# Changeset b512454 for doc/proposals/concurrency

Ignore:
Timestamp:
Oct 19, 2016, 3:32:19 PM (5 years ago)
Branches:
aaron-thesis, arm-eh, cleanup-dtors, deferred_resn, demangler, jacob/cs343-translation, jenkins-sandbox, master, new-ast, new-ast-unique-expr, new-env, no_list, persistent-indexer, resolv-new, with_gc
Children:
ab84e8a
Parents:
a3eaa29
Message:

Location:
doc/proposals/concurrency
Files:
4 edited

Unmodified
Removed
• ## doc/proposals/concurrency/.gitignore

 ra3eaa29 concurrency.ps version.aux monitor.tex ext_monitor.tex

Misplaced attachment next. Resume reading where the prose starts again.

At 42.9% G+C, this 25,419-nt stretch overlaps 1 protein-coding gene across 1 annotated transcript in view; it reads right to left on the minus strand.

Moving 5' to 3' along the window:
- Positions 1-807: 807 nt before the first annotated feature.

• ## doc/proposals/concurrency/Makefile

 ra3eaa29 FIGURES = ${addsuffix .tex, \ monitor \ ext_monitor \ } clean : rm -f *.bbl *.aux *.dvi *.idx *.ilg *.ind *.brf *.out *.log *.toc *.blg *.pstex_t *.cf *.glg *.glo *.gls *.ist \ rm -f *.bbl *.aux *.dvi *.idx *.ilg *.ind *.brf *.out *.log *.toc *.blg *.pstex_t *.cf *.glg *.glo *.gls *.ist *.acn *.acr *.alg \${FIGURES} ${PICTURES}${PROGRAMS} ${GRAPHS}${basename ${DOCUMENT}}.ps${DOCUMENT}
• ## doc/proposals/concurrency/concurrency.tex